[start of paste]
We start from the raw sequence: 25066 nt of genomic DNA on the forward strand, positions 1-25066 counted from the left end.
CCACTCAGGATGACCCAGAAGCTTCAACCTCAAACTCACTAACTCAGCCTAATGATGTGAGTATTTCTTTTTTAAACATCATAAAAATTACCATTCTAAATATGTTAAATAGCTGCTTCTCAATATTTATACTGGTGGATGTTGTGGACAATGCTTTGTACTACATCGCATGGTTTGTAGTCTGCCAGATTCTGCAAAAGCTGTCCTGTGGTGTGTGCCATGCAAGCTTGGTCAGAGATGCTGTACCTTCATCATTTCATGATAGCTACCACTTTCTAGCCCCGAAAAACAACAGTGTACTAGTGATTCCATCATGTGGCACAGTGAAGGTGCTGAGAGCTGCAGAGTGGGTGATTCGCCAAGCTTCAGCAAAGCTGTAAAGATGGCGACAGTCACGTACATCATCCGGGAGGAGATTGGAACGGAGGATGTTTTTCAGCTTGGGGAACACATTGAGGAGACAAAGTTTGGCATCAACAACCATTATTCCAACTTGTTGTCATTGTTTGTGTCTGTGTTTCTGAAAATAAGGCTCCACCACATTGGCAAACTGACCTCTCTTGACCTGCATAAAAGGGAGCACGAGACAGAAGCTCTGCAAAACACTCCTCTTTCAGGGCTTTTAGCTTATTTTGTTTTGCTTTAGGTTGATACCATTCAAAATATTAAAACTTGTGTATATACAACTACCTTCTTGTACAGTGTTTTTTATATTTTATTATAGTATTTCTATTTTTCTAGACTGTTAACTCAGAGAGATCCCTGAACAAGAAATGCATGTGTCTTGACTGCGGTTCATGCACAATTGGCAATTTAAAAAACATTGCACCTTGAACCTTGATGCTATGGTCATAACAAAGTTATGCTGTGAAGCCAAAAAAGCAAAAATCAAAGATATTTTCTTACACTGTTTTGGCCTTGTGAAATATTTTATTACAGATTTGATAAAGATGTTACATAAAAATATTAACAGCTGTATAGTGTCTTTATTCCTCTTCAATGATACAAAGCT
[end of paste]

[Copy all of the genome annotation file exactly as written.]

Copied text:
We start from the raw sequence: 25066 nt of genomic DNA on the forward strand, positions 1-25066 counted from the left end.
CCACTCAGGATGACCCAGAAGCTTCAACCTCAAACTCACTAACTCAGCCTAATGATGTGAGTATTTCTTTTTTAAACATCATAAAAATTACCATTCTAAATATGTTAAATAGCTGCTTCTCAATATTTATACTGGTGGATGTTGTGGACAATGCTTTGTACTACATCGCATGGTTTGTAGTCTGCCAGATTCTGCAAAAGCTGTCCTGTGGTGTGTGCCATGCAAGCTTGGTCAGAGATGCTGTACCTTCATCATTTCATGATAGCTACCACTTTCTAGCCCCGAAAAACAACAGTGTACTAGTGATTCCATCATGTGGCACAGTGAAGGTGCTGAGAGCTGCAGAGTGGGTGATTCGCCAAGCTTCAGCAAAGCTGTAAAGATGGCGACAGTCACGTACATCATCCGGGAGGAGATTGGAACGGAGGATGTTTTTCAGCTTGGGGAACACATTGAGGAGACAAAGTTTGGCATCAACAACCATTATTCCAACTTGTTGTCATTGTTTGTGTCTGTGTTTCTGAAAATAAGGCTCCACCACATTGGCAAACTGACCTCTCTTGACCTGCATAAAAGGGAGCACGAGACAGAAGCTCTGCAAAACACTCCTCTTTCAGGGCTTTTAGCTTATTTTGTTTTGCTTTAGGTTGATACCATTCAAAATATTAAAACTTGTGTATATACAACTACCTTCTTGTACAGTGTTTTTTATATTTTATTATAGTATTTCTATTTTTCTAGACTGTTAACTCAGAGAGATCCCTGAACAAGAAATGCATGTGTCTTGACTGCGGTTCATGCACAATTGGCAATTTAAAAAACATTGCACCTTGAACCTTGATGCTATGGTCATAACAAAGTTATGCTGTGAAGCCAAAAAAGCAAAAATCAAAGATATTTTCTTACACTGTTTTGGCCTTGTGAAATATTTTATTACAGATTTGATAAAGATGTTACATAAAAATATTAACAGCTGTATAGTGTCTTTATTCCTCTTCAATGATACAAAGCT